Aim: This study evaluated the prevalence of a second root and canal, gender differences, and bilateral symmetry of mandibular and maxillary permanent canines in a Saudi Arabian population using a cone-beam computed tomography (CBCT).
Materials and methods: The first step was to evaluate CBCT images of 208 patients with 794 canines (410 mandibular and 384 maxillary canines). The second step was to identify the number of roots, number of canals, and canal configurations based on Vertucci's classification to investigate the prevalence of a second root and a second canal, gender differences, and bilateral symmetry. A Z test evaluated differences in the independent proportions; a Chi-square test determined differences between genders and Cohen's Kappa test assessed bilateral symmetry.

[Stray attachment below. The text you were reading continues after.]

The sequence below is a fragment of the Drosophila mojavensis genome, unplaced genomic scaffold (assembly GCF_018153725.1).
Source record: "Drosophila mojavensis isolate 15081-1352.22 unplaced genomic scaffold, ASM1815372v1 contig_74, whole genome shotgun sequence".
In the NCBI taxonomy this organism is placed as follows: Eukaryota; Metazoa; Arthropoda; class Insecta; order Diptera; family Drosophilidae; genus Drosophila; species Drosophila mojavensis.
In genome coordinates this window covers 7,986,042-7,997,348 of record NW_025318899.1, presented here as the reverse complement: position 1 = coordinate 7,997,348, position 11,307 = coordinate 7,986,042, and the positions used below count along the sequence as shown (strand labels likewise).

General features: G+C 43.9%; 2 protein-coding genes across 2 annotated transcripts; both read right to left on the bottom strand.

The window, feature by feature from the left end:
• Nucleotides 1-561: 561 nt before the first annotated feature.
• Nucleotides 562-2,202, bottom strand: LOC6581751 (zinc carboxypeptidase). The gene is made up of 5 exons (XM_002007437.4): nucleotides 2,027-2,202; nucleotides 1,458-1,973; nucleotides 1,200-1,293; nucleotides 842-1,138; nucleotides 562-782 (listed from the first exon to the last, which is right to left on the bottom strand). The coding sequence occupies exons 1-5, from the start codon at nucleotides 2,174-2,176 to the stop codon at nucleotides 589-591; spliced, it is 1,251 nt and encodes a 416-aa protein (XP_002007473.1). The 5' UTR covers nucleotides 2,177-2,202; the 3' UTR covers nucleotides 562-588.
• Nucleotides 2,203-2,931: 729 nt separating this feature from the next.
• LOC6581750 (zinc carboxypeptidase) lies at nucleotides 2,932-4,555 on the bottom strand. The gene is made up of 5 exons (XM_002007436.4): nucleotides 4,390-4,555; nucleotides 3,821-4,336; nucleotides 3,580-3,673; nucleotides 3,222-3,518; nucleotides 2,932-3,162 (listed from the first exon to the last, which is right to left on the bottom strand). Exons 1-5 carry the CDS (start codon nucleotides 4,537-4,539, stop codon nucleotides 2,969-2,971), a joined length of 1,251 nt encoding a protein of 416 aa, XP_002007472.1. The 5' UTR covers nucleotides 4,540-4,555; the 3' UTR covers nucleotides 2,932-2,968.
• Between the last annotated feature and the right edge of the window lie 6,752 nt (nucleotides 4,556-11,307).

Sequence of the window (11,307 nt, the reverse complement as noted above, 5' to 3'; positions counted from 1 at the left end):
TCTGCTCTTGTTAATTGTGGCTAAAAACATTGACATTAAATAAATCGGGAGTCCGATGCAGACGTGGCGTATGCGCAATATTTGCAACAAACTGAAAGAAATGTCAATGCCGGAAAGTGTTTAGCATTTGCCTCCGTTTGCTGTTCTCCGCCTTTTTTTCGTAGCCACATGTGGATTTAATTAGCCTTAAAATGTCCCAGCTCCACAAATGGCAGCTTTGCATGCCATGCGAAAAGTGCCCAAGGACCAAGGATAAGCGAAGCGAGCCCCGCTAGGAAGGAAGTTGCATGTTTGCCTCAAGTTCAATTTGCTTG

Results: The prevalence of two roots and two canals in mandibular canines was 2.7% and 9.3%, respectively, and Vertucci's type III appeared in 6.1%, and Vertucci's type V appeared in 3.2%. In maxillary canines, there were no two-rooted teeth, and only 1% of two canals were present with Vertucci's type III. There were no statistically significant differences between genders in both mandibular and maxillary canines. High bilateral symmetries of roots and canals appeared in mandibular canines (95.5% and 91.1%, respectively) and maxillary canines (100% and 98.9%, respectively).
Conclusion: One root, one canal, and Vertucci's type I are the primary and typical characteristics of mandibular and maxillary canines. The presence of a second root in mandibular canines is small, although the presence of two canals is not unusual. Conversely, it is rare to find a second root and canal in maxillary canines.
Clinical significance: Mandibular canines showed bilateral asymmetry (8.9%) in the number of canals between the right and left sides, which could be of clinical importance when planning root canal treatment (RCT) on contralateral canines.
Keywords: CBCT; Canines; Root canal morphology Saudi population..